12v to 5v divider


I'm considering powering my next Arduino project with a DC power supply. I need to power:

  1. Arduino UNO, approximately drawing 30 milliamperes (5 volts).
  2. Oled connected to the Arduino, approximately drawing 30 milliamperes (5 volts).
  3. Solenoid, approximately drawing up to 2 amperes (12 volts).

In my thinking, I need some sort of a power supply that will give me both 12 and 5 volts and it must be able to provide me with say 3 amperes.

My question to someone who has the knowledge is:
Would it be possible to use a 12 volts 7 amperes DC power supply in conjunction with a switching regulator. That way being able to supply the 12 volts and enough amperes to the solenoid as well as providing the 5 volts and enough amperes to the Arduino?

These are the products I've been looking at for the purpose:
12 volts power supply
Switching regulator down to 5 volts

Your time and knowledge is very much appreciated.

ebay- 12v to usb 5v 2A

I've butchered one of these in the past to use for a project (12v controlling solenoids and 5v for relays). Cut the far end off the USB cable and you have two wires with a steady 5v (2A). There may be a more elegant solution, but i had one of these laying around so utilised that.

Hi, thank you for sharing your knowledge. I'm not following completely. Do you suggest that I use the 12v power supply that I suggested? How do you mean that I could make use of a USB cable in conjuction with that? I know that the usb provide 5 volts via the output of my computer, howevee I want to to use my wall outlet and provide enough volts and amps using only one connection (from the wall output).

Thanks again.

Just a 12v power supply in combination with a simple 7805 lineair regulator should suffice (including the proper capacitors of course) Buck converters are more efficient, but for 60mA i doubt if it matters much. for that sort of current even a TO-92 package would be ok, but i'd just use a TO-220 package in case the 5v requirements increase.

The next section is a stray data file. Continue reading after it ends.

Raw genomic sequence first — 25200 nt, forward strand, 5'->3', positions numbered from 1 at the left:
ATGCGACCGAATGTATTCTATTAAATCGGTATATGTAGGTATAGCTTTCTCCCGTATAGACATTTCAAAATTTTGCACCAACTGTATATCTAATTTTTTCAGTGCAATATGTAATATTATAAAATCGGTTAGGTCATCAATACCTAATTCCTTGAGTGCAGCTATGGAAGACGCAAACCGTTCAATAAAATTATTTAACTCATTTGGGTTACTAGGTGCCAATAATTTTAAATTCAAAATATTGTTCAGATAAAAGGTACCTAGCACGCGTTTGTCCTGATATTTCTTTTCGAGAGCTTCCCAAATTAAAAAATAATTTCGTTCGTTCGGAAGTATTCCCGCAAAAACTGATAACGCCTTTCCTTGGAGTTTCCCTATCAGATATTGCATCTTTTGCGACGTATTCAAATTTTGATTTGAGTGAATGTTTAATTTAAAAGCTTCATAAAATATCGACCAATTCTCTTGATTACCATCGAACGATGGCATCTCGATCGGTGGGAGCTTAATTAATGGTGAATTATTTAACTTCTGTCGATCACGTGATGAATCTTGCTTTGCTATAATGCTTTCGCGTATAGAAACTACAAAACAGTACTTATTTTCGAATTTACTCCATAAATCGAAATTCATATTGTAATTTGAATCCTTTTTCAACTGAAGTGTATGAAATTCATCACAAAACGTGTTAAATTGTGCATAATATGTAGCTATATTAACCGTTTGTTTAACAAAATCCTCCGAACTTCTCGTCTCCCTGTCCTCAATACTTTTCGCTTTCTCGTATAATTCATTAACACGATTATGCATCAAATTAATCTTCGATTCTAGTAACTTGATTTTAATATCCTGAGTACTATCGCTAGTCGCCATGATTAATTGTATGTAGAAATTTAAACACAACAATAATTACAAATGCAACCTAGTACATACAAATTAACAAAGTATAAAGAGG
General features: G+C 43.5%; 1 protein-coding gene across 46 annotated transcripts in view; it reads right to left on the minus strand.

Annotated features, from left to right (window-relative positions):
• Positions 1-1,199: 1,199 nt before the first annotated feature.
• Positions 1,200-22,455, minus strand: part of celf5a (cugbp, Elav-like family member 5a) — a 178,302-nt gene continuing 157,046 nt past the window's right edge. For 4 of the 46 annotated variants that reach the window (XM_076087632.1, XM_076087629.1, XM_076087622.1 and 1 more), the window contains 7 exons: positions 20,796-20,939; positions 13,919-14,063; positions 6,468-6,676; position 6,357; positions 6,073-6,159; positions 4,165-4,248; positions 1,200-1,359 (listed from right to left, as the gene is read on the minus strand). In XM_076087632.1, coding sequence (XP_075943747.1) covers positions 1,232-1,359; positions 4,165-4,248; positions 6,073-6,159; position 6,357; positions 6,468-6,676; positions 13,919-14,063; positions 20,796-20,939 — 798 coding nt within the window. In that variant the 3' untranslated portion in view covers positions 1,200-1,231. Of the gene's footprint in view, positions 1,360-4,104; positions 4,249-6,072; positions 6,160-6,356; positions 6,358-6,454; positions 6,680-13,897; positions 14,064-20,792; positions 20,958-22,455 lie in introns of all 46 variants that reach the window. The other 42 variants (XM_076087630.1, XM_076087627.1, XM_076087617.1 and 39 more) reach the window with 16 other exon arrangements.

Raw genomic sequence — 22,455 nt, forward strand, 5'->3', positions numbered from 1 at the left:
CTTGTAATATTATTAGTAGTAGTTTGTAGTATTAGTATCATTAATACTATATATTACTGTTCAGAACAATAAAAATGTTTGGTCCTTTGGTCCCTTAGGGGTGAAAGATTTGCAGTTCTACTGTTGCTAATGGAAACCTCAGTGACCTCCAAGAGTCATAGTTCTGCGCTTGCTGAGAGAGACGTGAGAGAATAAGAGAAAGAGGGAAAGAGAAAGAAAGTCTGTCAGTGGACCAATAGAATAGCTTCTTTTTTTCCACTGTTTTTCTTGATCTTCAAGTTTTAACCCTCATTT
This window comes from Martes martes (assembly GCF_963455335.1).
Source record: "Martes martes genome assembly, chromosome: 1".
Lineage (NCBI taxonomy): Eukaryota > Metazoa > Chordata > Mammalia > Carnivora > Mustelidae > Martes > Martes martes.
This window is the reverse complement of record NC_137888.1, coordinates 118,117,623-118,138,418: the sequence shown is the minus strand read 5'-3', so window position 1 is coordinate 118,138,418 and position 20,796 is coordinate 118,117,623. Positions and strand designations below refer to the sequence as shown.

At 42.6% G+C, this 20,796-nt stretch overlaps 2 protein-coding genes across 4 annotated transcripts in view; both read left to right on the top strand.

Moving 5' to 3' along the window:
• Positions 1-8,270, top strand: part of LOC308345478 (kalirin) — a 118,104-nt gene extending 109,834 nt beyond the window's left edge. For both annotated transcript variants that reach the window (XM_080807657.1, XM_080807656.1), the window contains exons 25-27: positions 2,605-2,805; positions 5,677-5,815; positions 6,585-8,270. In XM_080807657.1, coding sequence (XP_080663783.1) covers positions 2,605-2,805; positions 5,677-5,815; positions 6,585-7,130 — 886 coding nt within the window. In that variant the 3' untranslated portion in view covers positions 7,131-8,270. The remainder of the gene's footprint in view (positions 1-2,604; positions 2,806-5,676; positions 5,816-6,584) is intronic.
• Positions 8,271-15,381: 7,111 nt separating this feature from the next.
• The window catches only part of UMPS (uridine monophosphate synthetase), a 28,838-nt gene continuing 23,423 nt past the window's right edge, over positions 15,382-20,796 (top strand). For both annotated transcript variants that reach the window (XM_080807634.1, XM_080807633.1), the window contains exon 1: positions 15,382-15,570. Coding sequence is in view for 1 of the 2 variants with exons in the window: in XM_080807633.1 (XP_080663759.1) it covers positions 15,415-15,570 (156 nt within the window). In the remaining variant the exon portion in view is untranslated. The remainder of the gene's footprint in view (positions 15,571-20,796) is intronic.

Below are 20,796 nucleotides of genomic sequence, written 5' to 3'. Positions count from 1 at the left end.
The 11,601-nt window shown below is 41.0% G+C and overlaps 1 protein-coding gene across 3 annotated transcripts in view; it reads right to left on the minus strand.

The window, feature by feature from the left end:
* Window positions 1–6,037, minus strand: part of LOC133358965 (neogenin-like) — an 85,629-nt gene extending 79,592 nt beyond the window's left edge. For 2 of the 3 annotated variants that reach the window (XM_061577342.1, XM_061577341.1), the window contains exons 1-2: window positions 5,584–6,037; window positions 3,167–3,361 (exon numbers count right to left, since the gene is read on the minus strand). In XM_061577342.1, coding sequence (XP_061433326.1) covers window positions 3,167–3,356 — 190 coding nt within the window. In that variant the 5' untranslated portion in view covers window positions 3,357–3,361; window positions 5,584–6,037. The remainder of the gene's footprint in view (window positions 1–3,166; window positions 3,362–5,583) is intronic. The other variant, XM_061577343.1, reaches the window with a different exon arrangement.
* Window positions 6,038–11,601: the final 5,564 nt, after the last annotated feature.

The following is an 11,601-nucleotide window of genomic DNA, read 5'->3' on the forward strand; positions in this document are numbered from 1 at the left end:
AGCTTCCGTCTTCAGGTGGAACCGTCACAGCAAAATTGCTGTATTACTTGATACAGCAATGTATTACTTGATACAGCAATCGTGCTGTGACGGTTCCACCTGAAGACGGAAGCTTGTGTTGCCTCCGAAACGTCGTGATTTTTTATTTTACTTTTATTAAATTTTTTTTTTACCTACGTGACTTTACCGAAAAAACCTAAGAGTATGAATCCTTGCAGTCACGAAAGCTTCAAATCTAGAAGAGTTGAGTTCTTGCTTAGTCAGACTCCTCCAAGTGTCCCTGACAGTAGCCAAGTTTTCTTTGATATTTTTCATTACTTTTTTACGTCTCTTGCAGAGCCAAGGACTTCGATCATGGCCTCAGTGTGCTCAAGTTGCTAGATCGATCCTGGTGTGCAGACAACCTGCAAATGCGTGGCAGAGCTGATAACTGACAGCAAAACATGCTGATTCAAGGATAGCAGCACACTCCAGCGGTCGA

It depends upon of board and the power you are goiving. Which board you are using to do the same?

If your current estimates are accurate and you only need 60mA at 5V, why not just use the onboard 5V regulator on your Arduino Uno by connecting your 12V power supply to the DC jack input? The built-in NCP1117ST50T3G regulator is rated for 1A, so 60mA should not stress it at all.

This is roughly what I meant I've done in the past if the source is 12V DC. it's not pretty but it works, especially if you've got one of these car converters laying around. it will draw more current in the converter circuitry than a linear regulator.

The arduino will use 5v over USB, if your supplying power to the external barrel jack though I believe it is 7v that is recommended in the datasheet with 6v as a minimum supply voltage

The recommended voltage through the DC jack socket is 7V - 12V. I have used 12V successfully with no problems - here is a quote taken from the Tech Specs section of the Arduino Uno webpage:

Input Voltage (recommended) 7-12V
Input Voltage (limit) 6-20V

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